Direct sales grow in importance for cruise lines

Clear shift towards direct sales but lines stress importance of agents

Cruise companies are becoming more open about how much of their total sales are made direct to consumers, as opposed to being made through travel agents. Norwegian Cruise Line says it has doubled the business it takes direct over the last three years, to 27%. Carnival Corporation’s direct-to-consumer sales in 2009 and 2010 made up around 17% of its revenue – an average for Carnival Cruise Lines, Princess, Costa, Holland America, Seabourn, Cunard and its European lines.

However, over 90% of Celebrity Cruises’ business continues to come from travel agents, while the brands belonging to Royal Caribbean Cruises see direct business that is only in the “mid- to high teens”. Carnival executives say that its brands are less aggressive than other lines in terms of selling direct. NCL says that passengers who book direct tend to book earlier and in premium categories that provide higher net yields.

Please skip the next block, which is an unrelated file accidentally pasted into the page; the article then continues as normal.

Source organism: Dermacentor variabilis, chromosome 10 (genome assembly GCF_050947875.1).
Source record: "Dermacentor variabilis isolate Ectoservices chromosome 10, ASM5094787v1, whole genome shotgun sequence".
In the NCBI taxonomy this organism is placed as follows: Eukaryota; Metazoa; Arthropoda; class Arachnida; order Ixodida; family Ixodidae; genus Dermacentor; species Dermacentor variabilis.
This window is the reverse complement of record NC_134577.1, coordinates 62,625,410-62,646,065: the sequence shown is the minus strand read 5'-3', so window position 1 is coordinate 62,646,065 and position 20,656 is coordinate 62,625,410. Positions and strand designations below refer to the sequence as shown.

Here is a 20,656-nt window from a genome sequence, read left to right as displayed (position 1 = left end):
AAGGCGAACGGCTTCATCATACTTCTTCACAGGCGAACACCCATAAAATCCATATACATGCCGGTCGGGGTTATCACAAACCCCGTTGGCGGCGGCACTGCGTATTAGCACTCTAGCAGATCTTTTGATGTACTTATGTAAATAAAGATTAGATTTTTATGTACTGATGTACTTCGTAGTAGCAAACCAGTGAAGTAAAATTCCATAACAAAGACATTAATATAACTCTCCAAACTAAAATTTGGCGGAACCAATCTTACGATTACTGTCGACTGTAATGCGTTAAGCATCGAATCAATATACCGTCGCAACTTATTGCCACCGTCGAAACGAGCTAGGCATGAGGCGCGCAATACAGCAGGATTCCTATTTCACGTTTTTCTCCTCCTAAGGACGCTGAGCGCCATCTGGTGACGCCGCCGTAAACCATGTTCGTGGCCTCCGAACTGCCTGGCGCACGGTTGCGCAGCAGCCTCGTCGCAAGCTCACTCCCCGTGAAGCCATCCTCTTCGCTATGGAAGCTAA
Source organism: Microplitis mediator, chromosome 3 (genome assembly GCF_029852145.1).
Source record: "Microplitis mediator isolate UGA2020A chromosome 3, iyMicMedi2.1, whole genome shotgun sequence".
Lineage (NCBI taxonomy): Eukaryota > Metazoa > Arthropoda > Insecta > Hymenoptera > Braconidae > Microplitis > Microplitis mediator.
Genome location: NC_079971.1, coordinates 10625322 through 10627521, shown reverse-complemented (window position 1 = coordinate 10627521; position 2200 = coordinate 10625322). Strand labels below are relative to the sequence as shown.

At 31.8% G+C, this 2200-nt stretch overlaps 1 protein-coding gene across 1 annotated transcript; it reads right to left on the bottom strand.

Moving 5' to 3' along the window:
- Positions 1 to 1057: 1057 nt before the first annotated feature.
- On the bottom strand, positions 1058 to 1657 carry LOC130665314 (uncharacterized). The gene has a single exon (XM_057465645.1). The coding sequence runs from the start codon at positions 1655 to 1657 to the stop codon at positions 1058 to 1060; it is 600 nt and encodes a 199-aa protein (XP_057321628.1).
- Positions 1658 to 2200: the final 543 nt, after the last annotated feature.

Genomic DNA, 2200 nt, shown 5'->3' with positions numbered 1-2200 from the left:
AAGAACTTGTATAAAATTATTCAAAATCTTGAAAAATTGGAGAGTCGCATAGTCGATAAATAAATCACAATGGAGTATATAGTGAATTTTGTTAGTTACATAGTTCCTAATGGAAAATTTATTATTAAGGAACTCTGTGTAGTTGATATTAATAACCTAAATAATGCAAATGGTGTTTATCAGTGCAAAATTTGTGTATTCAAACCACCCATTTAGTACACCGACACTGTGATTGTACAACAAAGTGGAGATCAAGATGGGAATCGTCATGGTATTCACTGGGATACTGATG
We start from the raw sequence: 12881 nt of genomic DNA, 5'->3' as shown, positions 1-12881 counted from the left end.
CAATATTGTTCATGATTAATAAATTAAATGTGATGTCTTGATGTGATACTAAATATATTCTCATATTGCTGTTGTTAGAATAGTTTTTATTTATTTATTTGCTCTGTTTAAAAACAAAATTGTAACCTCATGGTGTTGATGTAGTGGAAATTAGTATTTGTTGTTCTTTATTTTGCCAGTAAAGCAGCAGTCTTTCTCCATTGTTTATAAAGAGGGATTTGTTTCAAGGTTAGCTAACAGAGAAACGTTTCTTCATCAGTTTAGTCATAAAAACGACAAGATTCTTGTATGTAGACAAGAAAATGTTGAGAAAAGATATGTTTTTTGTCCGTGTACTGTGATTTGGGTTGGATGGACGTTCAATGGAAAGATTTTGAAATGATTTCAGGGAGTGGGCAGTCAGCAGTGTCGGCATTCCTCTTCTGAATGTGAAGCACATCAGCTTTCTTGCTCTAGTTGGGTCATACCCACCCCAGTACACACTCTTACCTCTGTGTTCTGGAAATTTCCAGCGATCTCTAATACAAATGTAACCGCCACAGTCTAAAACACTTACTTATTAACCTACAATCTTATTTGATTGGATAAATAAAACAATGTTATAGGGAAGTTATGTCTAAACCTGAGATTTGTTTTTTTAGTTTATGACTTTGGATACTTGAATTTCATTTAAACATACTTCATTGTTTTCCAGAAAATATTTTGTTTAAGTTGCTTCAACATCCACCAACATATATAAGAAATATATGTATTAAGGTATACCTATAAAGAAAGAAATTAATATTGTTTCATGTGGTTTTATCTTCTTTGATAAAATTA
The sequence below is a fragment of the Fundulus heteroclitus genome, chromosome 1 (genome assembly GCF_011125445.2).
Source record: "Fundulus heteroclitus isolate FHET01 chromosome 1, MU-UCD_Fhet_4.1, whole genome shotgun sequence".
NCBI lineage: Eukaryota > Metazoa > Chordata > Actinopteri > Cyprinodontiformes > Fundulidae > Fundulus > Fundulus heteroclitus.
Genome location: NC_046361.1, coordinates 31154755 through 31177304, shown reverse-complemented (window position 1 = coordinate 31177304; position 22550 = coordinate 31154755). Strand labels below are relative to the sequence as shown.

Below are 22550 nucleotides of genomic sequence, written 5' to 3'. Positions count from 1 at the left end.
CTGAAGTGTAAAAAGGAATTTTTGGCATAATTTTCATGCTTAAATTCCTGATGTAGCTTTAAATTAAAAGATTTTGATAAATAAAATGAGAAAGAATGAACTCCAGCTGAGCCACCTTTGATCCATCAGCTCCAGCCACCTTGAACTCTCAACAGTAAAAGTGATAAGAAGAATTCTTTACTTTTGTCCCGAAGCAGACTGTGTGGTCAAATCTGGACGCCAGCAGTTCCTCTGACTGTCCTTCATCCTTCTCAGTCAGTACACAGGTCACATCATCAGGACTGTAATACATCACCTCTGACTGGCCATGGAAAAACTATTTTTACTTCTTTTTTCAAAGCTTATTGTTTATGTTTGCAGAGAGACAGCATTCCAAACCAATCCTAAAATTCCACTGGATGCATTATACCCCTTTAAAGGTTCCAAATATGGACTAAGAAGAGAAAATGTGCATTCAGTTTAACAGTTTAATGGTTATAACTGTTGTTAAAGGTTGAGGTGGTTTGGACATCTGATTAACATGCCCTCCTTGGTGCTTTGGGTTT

Direct sales are “at a significantly lower cost” for the company and have grown from 13.3% of ticket revenue in 2007 to 27% for the first nine months of 2010. NCL expects to increase this further in the future “through investments in our brand and our website as well as increasing our direct-sales force.” However, even Norwegian acknowledges that most sales come through agents. “A major focus of our marketing strategy is motivating and supporting our travel agent partners,” it says, particularly though its Partnership 2.0 initiative.

Agents aren’t convinced. “It’s no secret that for years NCL and Carnival have been going after direct bookings,” comments Laure Hristov, owner of Just Cruises and Tours. “Carnival even had kiosks in malls, which wasn’t a success. I have lost several NCL customers.” As a result, she sells more cruises on Celebrity, Royal Caribbean and MSC Cruises, which “go out of their way to work with agents.”

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